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Walgreens fine-tunes the front end

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Chief merchant outlines new ways that drug chain helps customers

DEERFIELD, Ill. — Joe Hartsig, the new chief merchant at Walgreens, is taking one of the guiding principles established 116 years ago by the drug chain’s founder, Charles R. Walgreen, and updating it for 21st century shoppers.

The idea “we believe in the merchandise we sell” is being recast as “we believe in the experience we provide” — a concept that encompasses customer care, convenience and quality brands.

“Walgreens is playing an incredibly important role in helping our customer feel good every day. Health care is changing so fast there’s a real need to assist our customers in more ways than ever,” Hartsig says. “It’s all about us helping customers with incredible access and customer care in an affordable way to help them feel their best.
“With such a deep heritage, we have a long history of trust and a track record of building a relationship with our patients and customers. Our goal is to extend that relationship — which begins in the pharmacy — throughout the front end of the store.”

The over-the-counter medication section, where there is the heaviest cross-shopping with the pharmacy, is a case in point. Hartsig indicates that Walgreens is making several moves to buttress its already formidable presence in the category and further increase the rising level of customer satisfaction it has measured through net promoter scores.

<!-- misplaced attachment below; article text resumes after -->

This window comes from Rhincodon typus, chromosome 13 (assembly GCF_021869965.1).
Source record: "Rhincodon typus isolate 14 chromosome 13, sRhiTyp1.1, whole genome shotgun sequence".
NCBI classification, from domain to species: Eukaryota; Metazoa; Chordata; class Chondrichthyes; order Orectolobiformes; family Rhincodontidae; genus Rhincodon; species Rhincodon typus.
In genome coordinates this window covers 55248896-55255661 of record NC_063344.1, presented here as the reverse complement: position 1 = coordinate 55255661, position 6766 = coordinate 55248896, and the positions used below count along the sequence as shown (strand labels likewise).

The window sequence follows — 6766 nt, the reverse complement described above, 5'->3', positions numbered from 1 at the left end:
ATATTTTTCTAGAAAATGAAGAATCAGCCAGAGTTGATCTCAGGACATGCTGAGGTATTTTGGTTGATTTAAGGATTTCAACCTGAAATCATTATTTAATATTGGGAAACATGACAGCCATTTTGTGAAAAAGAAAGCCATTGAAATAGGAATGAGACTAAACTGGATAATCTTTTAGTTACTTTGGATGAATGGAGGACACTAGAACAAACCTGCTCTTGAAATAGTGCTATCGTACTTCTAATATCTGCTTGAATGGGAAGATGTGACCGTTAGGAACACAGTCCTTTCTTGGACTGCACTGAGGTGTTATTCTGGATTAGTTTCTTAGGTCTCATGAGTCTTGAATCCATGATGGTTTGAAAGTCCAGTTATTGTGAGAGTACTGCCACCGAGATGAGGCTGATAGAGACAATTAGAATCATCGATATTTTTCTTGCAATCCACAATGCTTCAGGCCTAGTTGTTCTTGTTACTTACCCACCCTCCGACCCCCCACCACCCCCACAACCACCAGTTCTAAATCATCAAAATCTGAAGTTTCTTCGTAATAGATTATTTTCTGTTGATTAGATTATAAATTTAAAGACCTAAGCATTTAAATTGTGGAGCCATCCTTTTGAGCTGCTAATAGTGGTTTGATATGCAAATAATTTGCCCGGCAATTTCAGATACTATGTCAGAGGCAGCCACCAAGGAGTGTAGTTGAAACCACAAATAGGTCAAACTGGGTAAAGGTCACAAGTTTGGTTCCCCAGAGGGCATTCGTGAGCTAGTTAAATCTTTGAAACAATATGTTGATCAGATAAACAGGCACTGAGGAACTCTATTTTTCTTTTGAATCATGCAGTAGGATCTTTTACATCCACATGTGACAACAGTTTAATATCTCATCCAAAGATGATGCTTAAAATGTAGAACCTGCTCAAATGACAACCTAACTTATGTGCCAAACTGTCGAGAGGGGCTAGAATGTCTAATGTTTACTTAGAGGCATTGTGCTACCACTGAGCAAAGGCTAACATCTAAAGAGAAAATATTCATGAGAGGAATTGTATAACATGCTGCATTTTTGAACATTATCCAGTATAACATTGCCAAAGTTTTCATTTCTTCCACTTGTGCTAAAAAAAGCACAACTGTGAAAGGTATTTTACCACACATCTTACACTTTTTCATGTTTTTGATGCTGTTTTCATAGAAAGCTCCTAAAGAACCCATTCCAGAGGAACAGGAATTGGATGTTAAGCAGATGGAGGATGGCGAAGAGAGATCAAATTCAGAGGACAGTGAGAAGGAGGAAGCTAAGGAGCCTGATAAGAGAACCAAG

“We’re committed to being best-to-market with products that help our patients and our customers feel better every day,” Hartsig says. “As a pharmacy-centered leader in health and wellness, we make it a point to work with suppliers to be first- and best-to-market with Rx-to-O-T-C switch products like Xyzal [from Chattem Inc.] and Flonase Sensimist [from GlaxoSmithKline Consumer Healthcare]. We work years in advance to launch with precision and help our customers improve access and find a lower-cost solution. We are a significant market maker for these products and others, like the relaunch of [Johnson & Johnson’s] Tylenol Rapid Release gels, as our 8,000-plus stores and online presence reach the best health and beauty customers every day.”

Joe Hartsig_Walgreens

Joe Hartsig

Another high priority in the O-T-C section, as it is throughout the front end, is to enhance the customer experience. That can mean different things for different shoppers at different times.

“We’ve been doing a lot of research and experimentation to try and make it easier for the O-T-C customer to find what she needs faster,” Hartsig explains. “It’s not enough to have the right product, you have to provide the right experience, as our customers are time-pressed and want to get in and out quickly to get back to health. [Walgreens group vice president and general merchandise manager for health and wellness] Robert Tompkins and his team have done great merchandising the section.